Goldman Sachs to address risk management after US$2.9 billion 1MDB settlement
Goldman Sachs has been ordered to improve its risk management and oversight procedures after settling with 10 regulators in five jurisdictions over a multibillion-dollar bribery and embezzlement scheme with respect to Malaysian fund 1MDB.
Regulators in the United States, United Kingdom, Hong Kong, Singapore and Malaysia announced the settlements on 22 October, and Goldman Sachs issued its own statement the same day.
Under a deferred prosecution agreement reached with the US Department of Justice (DOJ), the bank will pay more than US$2.9 billion to settle actions brought by the regulators, including US$1 billion to settle charges filed by the US Securities and Exchange Commission (SEC) that it violated anti-bribery, internal accounting controls, and books and records provisions of US securities law.
The payment is separate to a US$3.9 billion settlement Goldman Sachs agreed with Malaysia’s government in July.
The settlements relate to three bond transactions Goldman arranged for sovereign wealth fund 1 Malaysia Development Berhad (1MDB) worth a total of US$6.5 billion.
After 1MDB missed several payments in 2015, investigators discovered that former Goldman Sachs managing director Tim Leissner had schemed with Malaysian businessman Low Taek Jho to divert US$2.6 billion of proceeds – which were then diverted for personal use and to bribe officials in Malaysia and the United Arab Emirates, including Malaysia’s then prime minister Najib Razak.
A Malaysian court sentenced Najib to 12 years’ imprisonment in July. Leissner pleaded guilty to violations of the US Foreign Corrupt Practices Act and money laundering in 2018. Low’s whereabouts are currently unknown, but he denies similar charges that have been laid against him in the US and in Malaysia. Former Goldman Sachs employee Ng Chong Hwa, who was charged alongside Leissner, has pleaded not guilty.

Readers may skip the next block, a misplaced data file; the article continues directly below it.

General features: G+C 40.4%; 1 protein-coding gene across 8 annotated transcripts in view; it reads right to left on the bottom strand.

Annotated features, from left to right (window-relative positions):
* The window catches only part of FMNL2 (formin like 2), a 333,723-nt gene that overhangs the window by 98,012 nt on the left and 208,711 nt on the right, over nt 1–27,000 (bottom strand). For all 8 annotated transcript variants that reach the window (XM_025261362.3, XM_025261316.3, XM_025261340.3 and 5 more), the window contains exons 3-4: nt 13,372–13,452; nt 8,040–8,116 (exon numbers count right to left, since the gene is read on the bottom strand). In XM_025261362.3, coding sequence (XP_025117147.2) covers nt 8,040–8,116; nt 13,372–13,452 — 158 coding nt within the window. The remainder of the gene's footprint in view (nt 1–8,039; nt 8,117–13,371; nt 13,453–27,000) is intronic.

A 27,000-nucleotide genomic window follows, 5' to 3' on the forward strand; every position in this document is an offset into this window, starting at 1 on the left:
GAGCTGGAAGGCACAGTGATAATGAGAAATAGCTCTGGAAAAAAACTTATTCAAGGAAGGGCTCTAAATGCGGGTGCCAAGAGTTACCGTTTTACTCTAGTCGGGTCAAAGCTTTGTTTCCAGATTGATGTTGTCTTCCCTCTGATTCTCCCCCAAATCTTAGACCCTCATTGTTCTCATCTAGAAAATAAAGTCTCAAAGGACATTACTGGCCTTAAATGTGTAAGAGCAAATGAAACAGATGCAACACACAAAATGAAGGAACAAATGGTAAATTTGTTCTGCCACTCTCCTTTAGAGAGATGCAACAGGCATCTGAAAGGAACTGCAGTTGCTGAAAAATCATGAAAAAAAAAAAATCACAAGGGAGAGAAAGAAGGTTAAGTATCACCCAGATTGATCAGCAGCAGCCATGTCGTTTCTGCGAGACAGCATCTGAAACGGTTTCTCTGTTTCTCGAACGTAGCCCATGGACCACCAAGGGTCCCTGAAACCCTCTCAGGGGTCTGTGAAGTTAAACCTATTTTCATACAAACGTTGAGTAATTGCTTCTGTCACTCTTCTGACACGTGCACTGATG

Leissner, Ng, and fellow former employee Andrea Vella, who has not admitted or denied the allegations, are now all also prohibited from working in financial services for life, following bans issued by the Federal Reserve in February and in May 2019.
The settlement comes after a lengthy investigation that has been extensively covered by GBRR’s sister magazine, Global Investigations Review, since the first allegations against Najib’s use of 1MDB funds surfaced in 2015.
Penalties in US, UK, Hong Kong, Malaysia and Singapore
Goldman avoided the imposition of a monitor, after the DOJ determined that the state of its compliance programme and its remediation efforts made one unnecessary. But the US Federal Reserve board has ordered the bank to improve its risk management and oversight of significant and complex transactions, as well as its anti-bribery compliance programme. The Fed will also receive US$154 million of the bank’s money penalty.
The multibillion-dollar money penalty also includes US$150 million to the state-level Department of Financial Services (DFS) in New York, where Goldman Sachs’ US affiliate is chartered. The US affiliate bought US$250 million from the third of the 1MDB bond offerings, in what the DFS called “misplaced” reliance on its parent’s due diligence.
As well as the US$150 million payment, Goldman and its US affiliate have pledged to agree a written plan with the DFS on how to improve their performance, and ensure that investment decisions are in the affiliate’s “independent, best interests”.